The best Super Bowl wagers: Philly orchestra recruits Steve Martin, oldest high schools, Rocky statue

There’s a lot at stake for New Englanders and Philadelphians come Super Bowl LII — we’re talking beer, donuts and even the Rocky statue.

Aside from the wager you might be making with your cousin from Amherst, a number of businesses and politicians are going public with some wild bets on who will win the Super Bowl: the Philadelphia Eagles, or New England Patriots.

Here’s a running list to make sure those New Englanders put their money where their mouths are come Feb. 4:

Musical challenge

The Philadelphia Orchestra is enlisting Steve Martin’s help in its Super Bowl bet against the Boston Symphony Orchestra.

In a video announcing the wager Thursday, Philly music director Yannick Nézet-Séguin said the orchestra head in the losing city must wear the winner’s jersey to an upcoming rehearsal.

Banjo-wielding actor and musician Steve Martin helped the group relay the message while playing a bit of the “Fly Eagles Fly” song. (The orchestra also recorded a version of the fight song after the Eagles clinched a playoff berth in December.)

“I’m not wearing a jersey, I’m just here,” Martin, who recently dazzled audiences as a guest at a recent Academy of Music Anniversary Concert and Ball, said in the video.

Council conflict

Council presidents in Philly and Boston are putting some of their respective regions’ favorite eats on the line ahead of Sunday’s match-up.

If the Eagles lose, Philadelphia Council President Darrell Clarke will send Boston Council President Andrea Campbell a few cheesesteaks from Jim’s Steaks, a butter cake from Flying Monkey Bakery, goodies from Mueller Chocolate Co., brews from Old City Coffee, hand pies from Beiler’s Bakery and more.

If the Patriots lose, Campbell will hand over some cannolis and other treats from Boston’s Mike’s Pastry.

“Once again, the oddsmakers are betting against the Philadelphia Eagles,” Clarke said in a statement. “But as the Minnesota Vikings learned: If you disrespect us, you’d best expect us.”

Priceless paintings

The heads of the Philadelphia Museum of Art and Museum of Fine Arts in Boston are putting some pretty priceless works on the line.

If the Eagles bring Philadelphia its first Vince Lombardi Trophy, the Boston institution will loan its 18th-century painting Mrs. James Warren (Mercy Otis) by John Singleton Copley to Philadelphia. If the Eagles lose, the PMA is prepared to loan out its 19th-century painting titled Benjamin Franklin Drawing Electricity from the Sky by Benjamin West.

“These choice works selected for the wager are exceptional paintings within the collections at their respective museums, both evocative of the historical significance of their home cities,” the PMA said in a news release.

Godly wager

The Archdiocese of Philadelphia and Archdiocese of Boston are going head-to-head for a good cause.

If the Eagles win, Boston’s Cardinal Seán P. O’Malley will donate $100 to Saint John’s Hospice, a Catholic social services shelter based in Center City. If the Patriots bring home a victory, Archbishop Charles Chaput will donate $100 to Catholic Charities Boston, a social services organization in Boston. A cheesesteak and lobster are at stake, too.

“Each year the Super Bowl is viewed by millions of people throughout the world,” the two said in a joint statement. “In the spirit of friendly competition, we have issued our wager because we have confidence in our teams and, more importantly, based on our admiration for the commitment of the Philadelphia Eagles and the New England Patriots to assist their local communities and respond to the needs of the less fortunate.”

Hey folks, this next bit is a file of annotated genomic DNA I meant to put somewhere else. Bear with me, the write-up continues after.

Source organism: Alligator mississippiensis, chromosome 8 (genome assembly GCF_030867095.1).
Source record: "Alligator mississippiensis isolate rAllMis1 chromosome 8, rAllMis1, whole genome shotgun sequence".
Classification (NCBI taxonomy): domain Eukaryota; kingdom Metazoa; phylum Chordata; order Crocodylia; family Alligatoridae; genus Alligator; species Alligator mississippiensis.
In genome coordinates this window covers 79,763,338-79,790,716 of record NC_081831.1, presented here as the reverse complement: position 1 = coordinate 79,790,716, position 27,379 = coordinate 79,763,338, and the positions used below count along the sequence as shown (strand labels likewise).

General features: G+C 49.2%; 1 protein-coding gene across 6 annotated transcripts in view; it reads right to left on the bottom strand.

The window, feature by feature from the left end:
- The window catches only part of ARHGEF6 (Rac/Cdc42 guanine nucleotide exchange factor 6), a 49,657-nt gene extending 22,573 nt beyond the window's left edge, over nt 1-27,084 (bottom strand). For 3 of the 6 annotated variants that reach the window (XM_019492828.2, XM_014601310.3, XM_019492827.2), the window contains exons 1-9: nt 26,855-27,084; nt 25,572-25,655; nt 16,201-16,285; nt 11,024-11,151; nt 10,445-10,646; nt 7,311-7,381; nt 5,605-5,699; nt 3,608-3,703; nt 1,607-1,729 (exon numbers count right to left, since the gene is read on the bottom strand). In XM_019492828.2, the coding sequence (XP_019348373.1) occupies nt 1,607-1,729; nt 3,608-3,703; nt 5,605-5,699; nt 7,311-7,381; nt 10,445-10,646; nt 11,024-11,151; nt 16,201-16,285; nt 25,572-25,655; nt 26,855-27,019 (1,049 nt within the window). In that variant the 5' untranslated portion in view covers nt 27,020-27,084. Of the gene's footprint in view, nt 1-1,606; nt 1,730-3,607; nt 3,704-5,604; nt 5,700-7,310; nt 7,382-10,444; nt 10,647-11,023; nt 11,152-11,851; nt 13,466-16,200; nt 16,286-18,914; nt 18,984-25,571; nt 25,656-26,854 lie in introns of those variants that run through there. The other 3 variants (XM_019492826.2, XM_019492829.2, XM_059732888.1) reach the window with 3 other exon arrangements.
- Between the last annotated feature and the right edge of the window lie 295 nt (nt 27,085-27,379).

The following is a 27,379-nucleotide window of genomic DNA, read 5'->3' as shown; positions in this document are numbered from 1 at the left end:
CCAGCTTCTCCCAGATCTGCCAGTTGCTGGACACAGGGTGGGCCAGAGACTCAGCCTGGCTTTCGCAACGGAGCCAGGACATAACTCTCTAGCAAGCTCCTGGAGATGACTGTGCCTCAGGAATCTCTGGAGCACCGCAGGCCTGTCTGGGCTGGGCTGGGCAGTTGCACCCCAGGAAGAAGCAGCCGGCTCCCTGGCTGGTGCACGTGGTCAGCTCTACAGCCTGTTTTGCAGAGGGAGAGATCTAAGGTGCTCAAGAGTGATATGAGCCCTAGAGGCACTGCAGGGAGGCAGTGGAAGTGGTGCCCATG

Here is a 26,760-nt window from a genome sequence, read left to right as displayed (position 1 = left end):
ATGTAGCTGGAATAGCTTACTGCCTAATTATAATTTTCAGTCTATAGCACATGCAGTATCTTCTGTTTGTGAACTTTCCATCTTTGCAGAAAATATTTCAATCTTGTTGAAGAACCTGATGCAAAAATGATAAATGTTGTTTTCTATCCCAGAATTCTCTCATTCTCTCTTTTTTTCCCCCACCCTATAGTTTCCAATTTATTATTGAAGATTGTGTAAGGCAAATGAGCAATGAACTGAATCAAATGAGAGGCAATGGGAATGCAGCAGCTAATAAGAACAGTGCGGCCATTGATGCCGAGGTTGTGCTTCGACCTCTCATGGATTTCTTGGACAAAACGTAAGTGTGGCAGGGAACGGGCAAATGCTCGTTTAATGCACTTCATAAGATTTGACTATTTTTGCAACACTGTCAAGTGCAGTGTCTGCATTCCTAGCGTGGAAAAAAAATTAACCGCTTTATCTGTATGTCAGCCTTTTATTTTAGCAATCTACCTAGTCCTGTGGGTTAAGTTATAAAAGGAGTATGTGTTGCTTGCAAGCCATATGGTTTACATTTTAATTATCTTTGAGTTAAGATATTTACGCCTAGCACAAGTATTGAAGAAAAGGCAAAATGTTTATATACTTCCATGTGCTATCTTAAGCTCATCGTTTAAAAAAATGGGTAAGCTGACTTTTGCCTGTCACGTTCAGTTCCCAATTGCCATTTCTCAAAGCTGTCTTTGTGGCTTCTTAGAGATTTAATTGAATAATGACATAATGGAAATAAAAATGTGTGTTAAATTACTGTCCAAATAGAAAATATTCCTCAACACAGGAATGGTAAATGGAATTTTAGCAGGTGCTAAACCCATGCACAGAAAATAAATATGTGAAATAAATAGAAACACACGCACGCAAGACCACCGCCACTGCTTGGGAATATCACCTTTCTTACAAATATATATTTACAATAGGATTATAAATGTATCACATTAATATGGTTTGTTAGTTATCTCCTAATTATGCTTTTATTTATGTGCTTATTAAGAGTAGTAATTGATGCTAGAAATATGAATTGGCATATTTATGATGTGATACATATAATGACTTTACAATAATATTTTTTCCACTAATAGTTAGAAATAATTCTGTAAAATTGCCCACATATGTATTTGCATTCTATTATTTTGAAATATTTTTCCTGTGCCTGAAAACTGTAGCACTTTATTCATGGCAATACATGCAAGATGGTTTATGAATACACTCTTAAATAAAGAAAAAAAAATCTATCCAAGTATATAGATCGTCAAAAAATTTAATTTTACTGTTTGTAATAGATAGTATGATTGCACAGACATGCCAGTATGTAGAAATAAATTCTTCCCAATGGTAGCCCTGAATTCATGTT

G.O.A.T

Six zoos between Philadelphia and Boston are betting actual kids.

The three zoos in each region — all six are a part of the Association of Zoos and Aquariums — have wagered that the CEOs cheering on the defeated team will have to dress in the winning team’s garb, clean an animal exhibit and donate $1,000 to a charity of his or her choosing.

In addition, if the Eagles win, Zoo New England in Boston will have to name its next-to-be-born goat “Foles,” after Nick Foles, while the Philadelphia Zoo will have to name its next goat “Brady,” after Tom Brady, if the Patriots are victorious.

 

“We are excited for the Eagles to face off against the Patriots this coming Sunday at Super Bowl LII. This team is the definition of hard work, determination and perseverance, all attributes needed to bring Philadelphia its first Super Bowl win. We look forward to cheering them to victory,” Vikram H. Dewan, the Philadelphia Zoo’s president and CEO, said in a statement.

The Elmwood Park Zoo in Montgomery County, the Lehigh Valley Zoo as well as Connecticut’s Beardsley Zoo and Providence’s Roger Williams Park Zoo are also participating in the competition.

Benjamin Franklin takes on John Adams

If the Eagles lose on Sunday, it’s back to Boston for Benjamin Franklin. Well, kind of.

The American Philosophical Society will loan Boston’s American Academy of Arts and Sciences John Adams’ copy of The Defense of Constitutions if the Patriots win. If the team loses, the AAAS will send the APS the manuscript pages of Franklin’s electrical discoveries.

If the Patriots win, the Old City-based American Philosophical Society will loan its John Adams copy of The Defense of Constitutions to Boston’s American Academy of Arts and Sciences. If the Eagles are victorious, the Boston institution will send the philosophical society manuscript pages of Franklin’s electrical discoveries.

“While the APS has most of Franklin’s writings, this is one piece we do not have – but would love to have,” the society said in an email.

Art contest

If the Philadelphia Eagles won the Super Bowl, it’d be music to the Kimmel Center for the Performing Arts’ ears.

The organization challenged The Boch Center in Boston to a “trash-talk fueled” bet ahead of Sunday’s game.

“Art and football typically don’t cross paths but the City of Brotherly Love is different than most cities. So… we are challenging New England’s largest cultural venue with a friendly wager,” Kimmel Center President and CEO Anne Ewers said in a news release. “Our staff is uniting to prove that Philly is better than Beantown. We have the best city and the best fans and our staff is eager to support the Eagles!”

The performing arts center in the losing city will have to buy the winners either cheesesteaks or lobster rolls, post a public photo of its staff wearing the other team’s colors and show off the winning mascot on its signage.